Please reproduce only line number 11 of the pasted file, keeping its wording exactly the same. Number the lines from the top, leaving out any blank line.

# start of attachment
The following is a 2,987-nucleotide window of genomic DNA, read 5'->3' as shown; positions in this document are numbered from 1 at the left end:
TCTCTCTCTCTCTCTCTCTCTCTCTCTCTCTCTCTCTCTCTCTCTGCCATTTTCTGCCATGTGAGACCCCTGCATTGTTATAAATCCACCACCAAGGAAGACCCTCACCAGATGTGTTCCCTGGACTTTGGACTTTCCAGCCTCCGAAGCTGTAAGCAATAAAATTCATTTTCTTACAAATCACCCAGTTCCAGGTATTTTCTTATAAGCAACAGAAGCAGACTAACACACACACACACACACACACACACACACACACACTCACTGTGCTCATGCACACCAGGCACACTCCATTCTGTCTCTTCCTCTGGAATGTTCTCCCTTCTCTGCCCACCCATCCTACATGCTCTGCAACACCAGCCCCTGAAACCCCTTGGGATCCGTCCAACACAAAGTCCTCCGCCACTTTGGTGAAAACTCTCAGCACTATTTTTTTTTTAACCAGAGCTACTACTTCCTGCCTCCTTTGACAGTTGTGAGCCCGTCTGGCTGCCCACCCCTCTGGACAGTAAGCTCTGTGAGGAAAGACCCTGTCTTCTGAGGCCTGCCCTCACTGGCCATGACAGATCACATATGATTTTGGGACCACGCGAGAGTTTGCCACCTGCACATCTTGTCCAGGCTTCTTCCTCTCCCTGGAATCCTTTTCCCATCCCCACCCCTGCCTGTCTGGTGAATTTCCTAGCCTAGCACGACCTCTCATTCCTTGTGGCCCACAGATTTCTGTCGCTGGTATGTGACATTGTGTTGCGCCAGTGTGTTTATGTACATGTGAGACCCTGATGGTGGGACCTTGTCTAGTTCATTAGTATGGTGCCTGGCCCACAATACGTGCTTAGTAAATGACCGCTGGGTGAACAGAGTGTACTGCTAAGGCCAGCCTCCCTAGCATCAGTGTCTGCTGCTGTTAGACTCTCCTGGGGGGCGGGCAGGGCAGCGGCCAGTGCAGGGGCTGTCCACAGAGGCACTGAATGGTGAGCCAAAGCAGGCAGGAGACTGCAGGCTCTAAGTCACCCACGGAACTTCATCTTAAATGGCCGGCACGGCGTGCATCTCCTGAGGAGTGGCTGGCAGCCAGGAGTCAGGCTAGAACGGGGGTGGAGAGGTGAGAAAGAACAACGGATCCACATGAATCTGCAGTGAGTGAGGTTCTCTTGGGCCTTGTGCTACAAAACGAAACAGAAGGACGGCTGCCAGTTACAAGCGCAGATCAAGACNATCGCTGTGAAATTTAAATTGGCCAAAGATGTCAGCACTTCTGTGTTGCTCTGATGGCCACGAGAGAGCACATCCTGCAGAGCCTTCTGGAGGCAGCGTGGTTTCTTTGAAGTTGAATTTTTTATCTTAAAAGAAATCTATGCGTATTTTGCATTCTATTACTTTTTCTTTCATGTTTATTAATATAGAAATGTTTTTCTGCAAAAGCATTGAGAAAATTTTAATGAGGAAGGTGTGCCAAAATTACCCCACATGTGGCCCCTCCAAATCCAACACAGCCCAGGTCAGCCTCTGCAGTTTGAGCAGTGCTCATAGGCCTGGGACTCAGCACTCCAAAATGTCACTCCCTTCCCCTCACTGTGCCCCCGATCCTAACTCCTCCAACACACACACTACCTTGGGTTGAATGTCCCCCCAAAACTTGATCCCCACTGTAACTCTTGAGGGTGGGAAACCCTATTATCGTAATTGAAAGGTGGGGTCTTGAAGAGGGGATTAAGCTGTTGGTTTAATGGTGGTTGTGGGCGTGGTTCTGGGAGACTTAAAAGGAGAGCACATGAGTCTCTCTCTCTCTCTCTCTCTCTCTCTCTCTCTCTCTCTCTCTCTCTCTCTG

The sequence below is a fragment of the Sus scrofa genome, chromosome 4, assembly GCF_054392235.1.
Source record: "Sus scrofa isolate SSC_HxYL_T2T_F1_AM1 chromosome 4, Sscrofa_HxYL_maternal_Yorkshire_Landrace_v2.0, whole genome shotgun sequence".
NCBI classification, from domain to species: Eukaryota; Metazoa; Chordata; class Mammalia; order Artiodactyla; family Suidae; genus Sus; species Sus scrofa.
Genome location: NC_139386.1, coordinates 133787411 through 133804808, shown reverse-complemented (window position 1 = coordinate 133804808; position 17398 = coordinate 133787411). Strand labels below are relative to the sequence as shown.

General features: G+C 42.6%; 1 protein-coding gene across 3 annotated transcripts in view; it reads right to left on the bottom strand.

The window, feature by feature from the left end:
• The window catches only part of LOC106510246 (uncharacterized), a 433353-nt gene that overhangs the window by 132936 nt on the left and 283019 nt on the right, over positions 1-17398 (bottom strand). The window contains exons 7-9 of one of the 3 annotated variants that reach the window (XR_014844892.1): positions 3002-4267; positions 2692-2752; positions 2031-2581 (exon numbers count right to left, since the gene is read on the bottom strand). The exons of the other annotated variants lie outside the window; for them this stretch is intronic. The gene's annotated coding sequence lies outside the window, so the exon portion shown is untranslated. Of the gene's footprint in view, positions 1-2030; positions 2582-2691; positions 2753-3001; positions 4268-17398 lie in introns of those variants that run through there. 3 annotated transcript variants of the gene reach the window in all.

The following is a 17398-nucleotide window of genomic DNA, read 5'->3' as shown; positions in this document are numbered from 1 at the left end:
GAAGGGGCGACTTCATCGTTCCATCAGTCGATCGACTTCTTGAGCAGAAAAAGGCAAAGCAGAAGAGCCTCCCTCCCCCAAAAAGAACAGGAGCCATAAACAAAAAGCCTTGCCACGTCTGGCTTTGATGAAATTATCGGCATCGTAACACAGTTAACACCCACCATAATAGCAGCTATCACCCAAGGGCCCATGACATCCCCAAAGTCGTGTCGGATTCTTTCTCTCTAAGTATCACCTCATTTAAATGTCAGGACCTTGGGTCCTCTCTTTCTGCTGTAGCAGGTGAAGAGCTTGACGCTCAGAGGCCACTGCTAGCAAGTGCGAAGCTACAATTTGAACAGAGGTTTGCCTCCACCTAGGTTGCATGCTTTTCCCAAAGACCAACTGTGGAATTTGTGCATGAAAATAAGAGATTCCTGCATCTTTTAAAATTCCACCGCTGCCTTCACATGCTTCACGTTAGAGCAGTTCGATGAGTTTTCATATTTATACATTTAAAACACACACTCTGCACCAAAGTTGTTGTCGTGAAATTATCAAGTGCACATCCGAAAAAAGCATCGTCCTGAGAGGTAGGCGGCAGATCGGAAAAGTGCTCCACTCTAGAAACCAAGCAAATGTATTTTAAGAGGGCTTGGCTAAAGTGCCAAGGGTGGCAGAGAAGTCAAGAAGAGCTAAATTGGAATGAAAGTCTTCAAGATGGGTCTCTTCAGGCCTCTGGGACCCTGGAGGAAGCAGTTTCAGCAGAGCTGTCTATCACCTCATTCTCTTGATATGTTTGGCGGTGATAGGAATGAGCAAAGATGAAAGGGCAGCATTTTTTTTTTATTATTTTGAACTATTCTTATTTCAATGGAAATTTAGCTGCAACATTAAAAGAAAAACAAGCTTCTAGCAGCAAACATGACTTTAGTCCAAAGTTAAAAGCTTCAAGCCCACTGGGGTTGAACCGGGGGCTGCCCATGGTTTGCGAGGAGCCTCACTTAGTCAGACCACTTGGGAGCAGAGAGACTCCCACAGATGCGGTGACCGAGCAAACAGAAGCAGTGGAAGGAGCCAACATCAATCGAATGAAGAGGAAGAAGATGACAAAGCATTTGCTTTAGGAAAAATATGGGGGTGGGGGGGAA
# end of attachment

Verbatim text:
GAAGGGGCGACTTCATCGTTCCATCAGTCGATCGACTTCTTGAGCAGAAAAAGGCAAAGCAGAAGAGCCTCCCTCCCCCAAAAAGAACAGGAGCCATAAACAAAAAGCCTTGCCACGTCTGGCTTTGATGAAATTATCGGCATCGTAACACAGTTAACACCCACCATAATAGCAGCTATCACCCAAGGGCCCATGACATCCCCAAAGTCGTGTCGGATTCTTTCTCTCTAAGTATCACCTCATTTAAATGTCAGGACCTTGGGTCCTCTCTTTCTGCTGTAGCAGGTGAAGAGCTTGACGCTCAGAGGCCACTGCTAGCAAGTGCGAAGCTACAATTTGAACAGAGGTTTGCCTCCACCTAGGTTGCATGCTTTTCCCAAAGACCAACTGTGGAATTTGTGCATGAAAATAAGAGATTCCTGCATCTTTTAAAATTCCACCGCTGCCTTCACATGCTTCACGTTAGAGCAGTTCGATGAGTTTTCATATTTATACATTTAAAACACACACTCTGCACCAAAGTTGTTGTCGTGAAATTATCAAGTGCACATCCGAAAAAAGCATCGTCCTGAGAGGTAGGCGGCAGATCGGAAAAGTGCTCCACTCTAGAAACCAAGCAAATGTATTTTAAGAGGGCTTGGCTAAAGTGCCAAGGGTGGCAGAGAAGTCAAGAAGAGCTAAATTGGAATGAAAGTCTTCAAGATGGGTCTCTTCAGGCCTCTGGGACCCTGGAGGAAGCAGTTTCAGCAGAGCTGTCTATCACCTCATTCTCTTGATATGTTTGGCGGTGATAGGAATGAGCAAAGATGAAAGGGCAGCATTTTTTTTTTATTATTTTGAACTATTCTTATTTCAATGGAAATTTAGCTGCAACATTAAAAGAAAAACAAGCTTCTAGCAGCAAACATGACTTTAGTCCAAAGTTAAAAGCTTCAAGCCCACTGGGGTTGAACCGGGGGCTGCCCATGGTTTGCGAGGAGCCTCACTTAGTCAGACCACTTGGGAGCAGAGAGACTCCCACAGATGCGGTGACCGAGCAAACAGAAGCAGTGGAAGGAGCCAACATCAATCGAATGAAGAGGAAGAAGATGACAAAGCATTTGCTTTAGGAAAAATATGGGGGTGGGGGGGAA